At the initial implementation, CAPM will operate as the partially automated system described above. However, it is the ultimate goal of JHU to have a fully automated system, thereby maximizing the possible benefits to library patrons. It is anticipated that the robotic page-turner will be developed in a follow up project. Therefore, it is assumed in this analysis that the upgrade to make CAPM a fully automated system will occur five years after the initial implementation. Therefore, all additional costs associated with the fully automated system will be incurred in year 5. For comparison, the analysis also considers CAPM remaining as a partially automated system throughout the ten-year time horizon.
Once numbers have been determined for each cost category, a total cost for the ten year period can be determined and presented in present worth terms (i.e., in 2001 dollars). The costs can also be expressed as a cost per use. A cost per use number represents the levelized costthe amount that would have to be charged per use in order to recover all the costs over the assessed time period. There are no plans to implement a fee per use system for CAPM; the costs per use numbers are presented for information purposes only.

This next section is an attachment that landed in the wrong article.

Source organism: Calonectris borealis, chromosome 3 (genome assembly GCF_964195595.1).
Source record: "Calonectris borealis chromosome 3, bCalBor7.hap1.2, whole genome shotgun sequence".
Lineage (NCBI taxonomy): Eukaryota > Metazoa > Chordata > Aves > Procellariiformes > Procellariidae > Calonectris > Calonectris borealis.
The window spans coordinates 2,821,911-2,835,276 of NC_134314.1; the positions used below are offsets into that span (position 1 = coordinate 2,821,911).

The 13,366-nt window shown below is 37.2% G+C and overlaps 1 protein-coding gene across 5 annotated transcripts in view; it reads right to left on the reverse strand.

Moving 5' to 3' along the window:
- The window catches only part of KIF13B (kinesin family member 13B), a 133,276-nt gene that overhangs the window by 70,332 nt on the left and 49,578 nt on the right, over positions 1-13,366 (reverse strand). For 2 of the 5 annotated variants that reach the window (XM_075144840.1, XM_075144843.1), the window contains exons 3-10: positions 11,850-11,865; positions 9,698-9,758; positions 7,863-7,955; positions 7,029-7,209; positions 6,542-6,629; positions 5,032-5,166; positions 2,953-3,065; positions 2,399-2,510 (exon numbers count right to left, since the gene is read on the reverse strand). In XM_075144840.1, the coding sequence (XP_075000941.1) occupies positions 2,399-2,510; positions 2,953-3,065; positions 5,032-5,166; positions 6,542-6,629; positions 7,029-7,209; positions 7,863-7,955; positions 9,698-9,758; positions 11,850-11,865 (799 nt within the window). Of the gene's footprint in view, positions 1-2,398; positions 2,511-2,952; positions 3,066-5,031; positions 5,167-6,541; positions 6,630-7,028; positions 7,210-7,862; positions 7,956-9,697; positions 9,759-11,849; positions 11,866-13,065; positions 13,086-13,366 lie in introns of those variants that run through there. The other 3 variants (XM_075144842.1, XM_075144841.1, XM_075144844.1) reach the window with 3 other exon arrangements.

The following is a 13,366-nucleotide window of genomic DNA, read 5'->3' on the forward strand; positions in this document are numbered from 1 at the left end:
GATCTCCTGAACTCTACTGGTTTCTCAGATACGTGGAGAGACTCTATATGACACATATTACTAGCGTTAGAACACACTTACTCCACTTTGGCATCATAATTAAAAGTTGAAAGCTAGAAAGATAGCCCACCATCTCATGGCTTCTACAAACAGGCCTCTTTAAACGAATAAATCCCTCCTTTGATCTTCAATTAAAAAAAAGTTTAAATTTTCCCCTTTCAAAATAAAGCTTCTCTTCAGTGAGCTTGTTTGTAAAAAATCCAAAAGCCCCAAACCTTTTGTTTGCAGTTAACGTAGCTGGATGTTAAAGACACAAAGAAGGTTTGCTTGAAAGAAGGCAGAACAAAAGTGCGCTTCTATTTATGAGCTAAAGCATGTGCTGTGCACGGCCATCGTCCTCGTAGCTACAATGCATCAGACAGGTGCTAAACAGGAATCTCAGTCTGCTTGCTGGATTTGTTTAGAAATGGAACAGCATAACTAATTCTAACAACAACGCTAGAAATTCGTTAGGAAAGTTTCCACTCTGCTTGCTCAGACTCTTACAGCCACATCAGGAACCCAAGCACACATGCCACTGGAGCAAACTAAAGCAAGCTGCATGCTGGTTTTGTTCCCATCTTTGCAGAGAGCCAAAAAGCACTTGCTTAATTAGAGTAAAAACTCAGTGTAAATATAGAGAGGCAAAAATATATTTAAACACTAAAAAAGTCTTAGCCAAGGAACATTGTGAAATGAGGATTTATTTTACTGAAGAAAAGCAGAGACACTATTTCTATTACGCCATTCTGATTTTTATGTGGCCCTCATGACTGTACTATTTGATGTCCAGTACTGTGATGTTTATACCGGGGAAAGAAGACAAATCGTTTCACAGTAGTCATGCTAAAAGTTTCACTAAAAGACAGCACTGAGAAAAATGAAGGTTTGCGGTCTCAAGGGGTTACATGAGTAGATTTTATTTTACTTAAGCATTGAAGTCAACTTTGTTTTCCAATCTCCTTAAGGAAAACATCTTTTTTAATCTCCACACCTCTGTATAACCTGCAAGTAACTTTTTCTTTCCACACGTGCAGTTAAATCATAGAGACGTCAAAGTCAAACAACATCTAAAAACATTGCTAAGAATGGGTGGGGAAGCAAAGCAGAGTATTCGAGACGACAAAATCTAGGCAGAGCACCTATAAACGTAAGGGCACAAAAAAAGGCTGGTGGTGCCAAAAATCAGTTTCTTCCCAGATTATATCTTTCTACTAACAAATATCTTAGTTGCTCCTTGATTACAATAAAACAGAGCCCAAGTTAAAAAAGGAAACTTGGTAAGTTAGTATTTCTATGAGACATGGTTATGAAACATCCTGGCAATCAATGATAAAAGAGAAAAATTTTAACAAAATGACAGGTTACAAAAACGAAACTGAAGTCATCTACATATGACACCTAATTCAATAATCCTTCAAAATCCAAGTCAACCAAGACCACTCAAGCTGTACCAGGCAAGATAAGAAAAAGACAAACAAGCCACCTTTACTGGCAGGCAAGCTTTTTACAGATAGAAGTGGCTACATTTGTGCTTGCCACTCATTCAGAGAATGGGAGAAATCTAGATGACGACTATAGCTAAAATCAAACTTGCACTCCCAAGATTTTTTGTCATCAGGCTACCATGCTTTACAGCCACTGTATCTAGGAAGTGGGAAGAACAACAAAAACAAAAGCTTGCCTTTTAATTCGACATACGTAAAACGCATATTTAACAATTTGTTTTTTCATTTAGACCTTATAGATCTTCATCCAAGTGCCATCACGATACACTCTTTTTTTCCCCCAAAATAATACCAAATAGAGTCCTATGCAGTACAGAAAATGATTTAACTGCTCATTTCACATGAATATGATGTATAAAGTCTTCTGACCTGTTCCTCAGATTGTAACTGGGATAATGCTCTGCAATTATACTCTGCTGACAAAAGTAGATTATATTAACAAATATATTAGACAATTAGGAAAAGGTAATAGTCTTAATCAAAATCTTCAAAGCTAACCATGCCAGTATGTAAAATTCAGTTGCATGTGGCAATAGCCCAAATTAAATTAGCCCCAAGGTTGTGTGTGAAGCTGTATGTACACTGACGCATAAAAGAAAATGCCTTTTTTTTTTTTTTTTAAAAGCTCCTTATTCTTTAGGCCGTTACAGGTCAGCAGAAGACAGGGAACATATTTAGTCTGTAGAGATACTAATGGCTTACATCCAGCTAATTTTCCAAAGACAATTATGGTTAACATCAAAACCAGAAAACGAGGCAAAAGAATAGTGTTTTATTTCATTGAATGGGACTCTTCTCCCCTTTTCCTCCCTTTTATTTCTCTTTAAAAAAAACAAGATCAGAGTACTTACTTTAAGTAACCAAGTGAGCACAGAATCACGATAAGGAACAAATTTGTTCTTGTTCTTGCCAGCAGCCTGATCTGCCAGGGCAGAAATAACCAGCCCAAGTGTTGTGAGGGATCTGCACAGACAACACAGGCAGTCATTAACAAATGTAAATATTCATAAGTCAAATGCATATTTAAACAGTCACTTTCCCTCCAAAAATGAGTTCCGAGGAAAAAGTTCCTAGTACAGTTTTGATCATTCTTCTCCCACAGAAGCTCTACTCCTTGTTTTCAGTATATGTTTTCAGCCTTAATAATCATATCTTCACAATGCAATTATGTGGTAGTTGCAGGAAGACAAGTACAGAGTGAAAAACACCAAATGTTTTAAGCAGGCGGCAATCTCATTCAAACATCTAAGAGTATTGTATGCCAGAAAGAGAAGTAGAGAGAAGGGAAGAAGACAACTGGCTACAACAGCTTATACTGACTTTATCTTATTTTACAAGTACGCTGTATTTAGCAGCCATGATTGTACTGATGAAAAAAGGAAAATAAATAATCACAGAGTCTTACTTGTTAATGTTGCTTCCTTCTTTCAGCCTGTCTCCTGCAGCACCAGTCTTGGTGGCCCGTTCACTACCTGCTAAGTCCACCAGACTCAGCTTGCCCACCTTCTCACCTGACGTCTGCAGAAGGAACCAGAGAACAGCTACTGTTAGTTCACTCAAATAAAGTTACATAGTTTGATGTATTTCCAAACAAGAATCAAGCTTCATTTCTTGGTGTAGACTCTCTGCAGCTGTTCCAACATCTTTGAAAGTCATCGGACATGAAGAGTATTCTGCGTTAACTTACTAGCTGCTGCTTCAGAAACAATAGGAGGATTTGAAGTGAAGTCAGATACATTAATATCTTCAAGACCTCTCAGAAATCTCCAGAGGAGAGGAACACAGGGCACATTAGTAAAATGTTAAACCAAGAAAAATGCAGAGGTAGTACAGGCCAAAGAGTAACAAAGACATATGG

To calculate cost per use values, some assumptions about demand for CAPM's services were made. Currently, library patrons request 60 items per day from Moravia Park. A range of use levels centered at the current value was used. To examine the possibility of CAPM being used less than the current system is used; use rates of 20, 30, and 50 requests per day were analyzed. Growth in demand was also considered by analyzing cost per use values for request rates of 75 and 100 per day.
3. Costs to Implement CAPM
3.1 Fixed Costs
Robot: The cost of the robot is not considered in the analysis for JHU because the development of the robot was funded by the grant from the Mellon foundation. In general, however, the robot would have to be purchased at the time of implementation. The estimate for the cost of the robot is based on manufacturing additional robots, not the development costs. The JHU Mechanical Engineering Department estimates that a robot will cost between $50,000 and $100,000.